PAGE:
Accounting Prof Turns Crime Fighter

Michael Diakunczak, Reporter

Accounting professor Fred Croop, C.P.A, is an accountant and crime fighter: He helps non-profit and volunteer organizations avoid debt and losses.

Croop,  who teaches accounting, has spent the last few years offering his services to non-profit social and volunteer organizations who need to protect their financial assets. Croop, who is the former dean  of the College of Professional Studies and Social Studies, said he  began his mission about five years ago.

“As a community, we are richer thanks to these volunteers sharing their time and their immeasurable talents for the betterment of others. Unfortunately — due to a lack of oversight — some also are taken advantage of by others in these volunteer organizations through the theft of funds and/or services,” he said.

He said he read about far too many instances in which organizations lost funding or acquired extreme levels of debt. 

“I would read about these instances – $43,000 from youth soccer leagues, $700,000 from a volunteer fire company where the fire company went to funk and now the community has to count on neighboring for coverage, $107,000 in employee benefits, the list keeps on going. It would bother me because I think this is unnecessary to the extent it has occurred,” Croop added.

Croop said the ill-gotten funds are misused in various ways, oftentimes by people in positions of authority.

“Thefts from these service and nonprofit entities shatter trust, camaraderie and public support that are essential to their success,” said Croop in a 2014 article  he authored  for Northeast Pennsylvania Business Journal.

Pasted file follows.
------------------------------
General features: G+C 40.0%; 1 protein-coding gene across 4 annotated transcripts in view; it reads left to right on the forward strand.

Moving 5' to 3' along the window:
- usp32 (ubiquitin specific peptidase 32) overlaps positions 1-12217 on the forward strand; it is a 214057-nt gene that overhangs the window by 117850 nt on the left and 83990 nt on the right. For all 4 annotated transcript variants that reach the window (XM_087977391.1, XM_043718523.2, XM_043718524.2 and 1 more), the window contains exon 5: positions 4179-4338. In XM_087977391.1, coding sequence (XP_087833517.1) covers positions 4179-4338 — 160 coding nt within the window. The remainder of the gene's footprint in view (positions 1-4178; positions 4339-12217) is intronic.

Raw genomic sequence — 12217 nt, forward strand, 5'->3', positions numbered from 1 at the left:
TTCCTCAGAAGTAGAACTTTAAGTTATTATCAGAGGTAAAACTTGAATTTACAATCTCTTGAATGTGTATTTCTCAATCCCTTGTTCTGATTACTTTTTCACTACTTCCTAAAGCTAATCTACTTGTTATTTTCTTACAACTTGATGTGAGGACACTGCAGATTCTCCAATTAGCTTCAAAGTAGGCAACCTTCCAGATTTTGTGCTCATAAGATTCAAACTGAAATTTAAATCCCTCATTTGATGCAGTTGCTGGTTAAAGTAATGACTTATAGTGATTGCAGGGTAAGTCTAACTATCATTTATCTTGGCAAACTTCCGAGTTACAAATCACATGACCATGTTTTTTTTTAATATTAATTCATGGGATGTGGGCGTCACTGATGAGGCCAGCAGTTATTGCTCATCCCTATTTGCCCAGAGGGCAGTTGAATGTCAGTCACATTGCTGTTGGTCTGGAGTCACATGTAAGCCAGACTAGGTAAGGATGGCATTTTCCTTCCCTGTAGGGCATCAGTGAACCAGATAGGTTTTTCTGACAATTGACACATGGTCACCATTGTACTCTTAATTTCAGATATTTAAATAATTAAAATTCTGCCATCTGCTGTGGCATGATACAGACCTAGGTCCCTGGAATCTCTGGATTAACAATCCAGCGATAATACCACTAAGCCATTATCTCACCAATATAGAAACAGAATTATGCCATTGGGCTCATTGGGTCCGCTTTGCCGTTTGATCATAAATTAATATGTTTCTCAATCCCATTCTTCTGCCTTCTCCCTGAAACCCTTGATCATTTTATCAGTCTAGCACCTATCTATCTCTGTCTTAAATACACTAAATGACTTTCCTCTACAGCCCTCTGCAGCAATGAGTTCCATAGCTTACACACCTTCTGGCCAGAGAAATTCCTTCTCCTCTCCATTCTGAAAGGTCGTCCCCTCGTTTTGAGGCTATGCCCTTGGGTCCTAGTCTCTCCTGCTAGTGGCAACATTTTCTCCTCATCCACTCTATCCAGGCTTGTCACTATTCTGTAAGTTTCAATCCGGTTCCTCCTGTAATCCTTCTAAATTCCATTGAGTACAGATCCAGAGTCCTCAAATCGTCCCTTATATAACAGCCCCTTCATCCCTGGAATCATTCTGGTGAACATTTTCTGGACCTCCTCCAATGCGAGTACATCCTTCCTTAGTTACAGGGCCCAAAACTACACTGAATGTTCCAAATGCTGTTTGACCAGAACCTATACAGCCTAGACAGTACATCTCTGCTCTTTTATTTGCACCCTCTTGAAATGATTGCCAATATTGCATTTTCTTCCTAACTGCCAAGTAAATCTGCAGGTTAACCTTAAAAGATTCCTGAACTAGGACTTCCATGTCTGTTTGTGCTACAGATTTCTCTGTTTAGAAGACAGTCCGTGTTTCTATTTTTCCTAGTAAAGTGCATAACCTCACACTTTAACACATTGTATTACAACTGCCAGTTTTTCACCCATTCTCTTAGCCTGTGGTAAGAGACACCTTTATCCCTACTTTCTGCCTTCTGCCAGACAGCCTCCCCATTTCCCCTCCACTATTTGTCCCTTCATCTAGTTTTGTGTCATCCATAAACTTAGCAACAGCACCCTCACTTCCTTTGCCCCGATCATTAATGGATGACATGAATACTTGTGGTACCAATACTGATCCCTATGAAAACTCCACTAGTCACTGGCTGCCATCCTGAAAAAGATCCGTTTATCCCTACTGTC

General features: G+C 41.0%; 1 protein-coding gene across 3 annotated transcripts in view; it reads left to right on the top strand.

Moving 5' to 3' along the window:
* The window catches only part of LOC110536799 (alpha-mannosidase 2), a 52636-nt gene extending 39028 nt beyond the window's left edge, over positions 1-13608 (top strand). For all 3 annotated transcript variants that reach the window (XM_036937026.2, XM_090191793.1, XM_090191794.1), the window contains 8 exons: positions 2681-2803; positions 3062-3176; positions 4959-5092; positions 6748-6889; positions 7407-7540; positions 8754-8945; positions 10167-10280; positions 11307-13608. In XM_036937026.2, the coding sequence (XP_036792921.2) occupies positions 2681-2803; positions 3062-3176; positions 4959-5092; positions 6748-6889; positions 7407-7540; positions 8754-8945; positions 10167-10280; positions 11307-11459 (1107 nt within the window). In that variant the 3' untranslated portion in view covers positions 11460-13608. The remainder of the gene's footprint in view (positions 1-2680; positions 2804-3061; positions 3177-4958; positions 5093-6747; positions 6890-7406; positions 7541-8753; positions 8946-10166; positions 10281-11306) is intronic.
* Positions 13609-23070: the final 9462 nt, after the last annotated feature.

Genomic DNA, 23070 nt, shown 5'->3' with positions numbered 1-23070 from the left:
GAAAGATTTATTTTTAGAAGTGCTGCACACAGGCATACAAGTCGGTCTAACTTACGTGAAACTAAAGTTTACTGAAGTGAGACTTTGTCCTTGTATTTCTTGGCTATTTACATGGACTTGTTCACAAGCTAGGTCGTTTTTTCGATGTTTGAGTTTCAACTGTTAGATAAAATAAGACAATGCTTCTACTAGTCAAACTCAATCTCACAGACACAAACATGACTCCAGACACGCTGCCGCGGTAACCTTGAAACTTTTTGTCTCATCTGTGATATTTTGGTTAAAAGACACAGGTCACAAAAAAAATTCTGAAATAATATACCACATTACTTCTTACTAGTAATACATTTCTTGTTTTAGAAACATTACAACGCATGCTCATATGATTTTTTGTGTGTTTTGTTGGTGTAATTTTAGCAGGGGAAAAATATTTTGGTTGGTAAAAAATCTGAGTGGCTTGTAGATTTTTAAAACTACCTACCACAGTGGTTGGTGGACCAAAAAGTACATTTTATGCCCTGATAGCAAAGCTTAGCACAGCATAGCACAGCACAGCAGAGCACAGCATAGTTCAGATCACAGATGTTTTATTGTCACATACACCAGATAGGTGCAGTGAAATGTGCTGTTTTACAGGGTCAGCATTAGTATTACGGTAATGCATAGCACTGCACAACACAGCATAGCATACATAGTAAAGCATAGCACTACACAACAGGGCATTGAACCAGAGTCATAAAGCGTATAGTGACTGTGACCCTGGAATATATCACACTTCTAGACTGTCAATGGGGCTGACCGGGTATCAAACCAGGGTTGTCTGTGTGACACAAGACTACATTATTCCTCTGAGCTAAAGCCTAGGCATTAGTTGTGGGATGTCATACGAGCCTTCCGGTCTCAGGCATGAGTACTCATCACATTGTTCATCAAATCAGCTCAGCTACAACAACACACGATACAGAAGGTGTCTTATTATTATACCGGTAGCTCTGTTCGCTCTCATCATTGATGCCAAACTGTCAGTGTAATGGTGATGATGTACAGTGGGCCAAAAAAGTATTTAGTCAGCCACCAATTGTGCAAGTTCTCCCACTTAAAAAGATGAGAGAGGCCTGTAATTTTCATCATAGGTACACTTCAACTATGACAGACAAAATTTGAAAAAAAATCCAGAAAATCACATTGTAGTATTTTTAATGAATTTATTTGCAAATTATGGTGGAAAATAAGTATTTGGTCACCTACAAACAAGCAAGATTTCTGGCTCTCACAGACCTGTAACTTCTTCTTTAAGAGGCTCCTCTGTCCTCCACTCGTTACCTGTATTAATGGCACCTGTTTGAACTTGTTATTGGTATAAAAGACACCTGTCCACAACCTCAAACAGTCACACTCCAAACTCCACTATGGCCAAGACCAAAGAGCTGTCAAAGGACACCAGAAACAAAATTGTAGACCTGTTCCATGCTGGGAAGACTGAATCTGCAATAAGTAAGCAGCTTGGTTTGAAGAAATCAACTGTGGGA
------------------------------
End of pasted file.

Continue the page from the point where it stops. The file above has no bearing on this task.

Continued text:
Croop started his project from the ground up. In the first year, Croop began to write articles for local newspapers. After publishing nearly 20 articles, Croop thought he could extend his impact by including his students. While teaching a service learning auditing course, he had his students talk to  CPAs around or in Luzerne County to find out about their experiences with  fraud and what internal controls they had to prevent it. 

Since the time, Croop has presented financial management seminars to organizations and colleges and offered debt and fraud prevention strategies. In his seminars, he includes information from the interviews his students completed, and the importance of his students’ work has led him to decide to involve students in his project once again..

“I would like to have another service learning course to help me gather more knowledge for what I am doing. These students deserve the credit. That is why I present it when I give my seminars,” said Croop.

Croop plans to continue his seminars in local areas. He believes the knowledge he has gained over the years has led him to discover the best protection volunteer organizations need to prevent  debt and/or financial losses. He plans to share his financial strategies and hospitality to as many volunteer organizations as possible.

“If you know any organizations that look like they need help, stop by my office and let me know so I could help. It is what I do,” Croop said.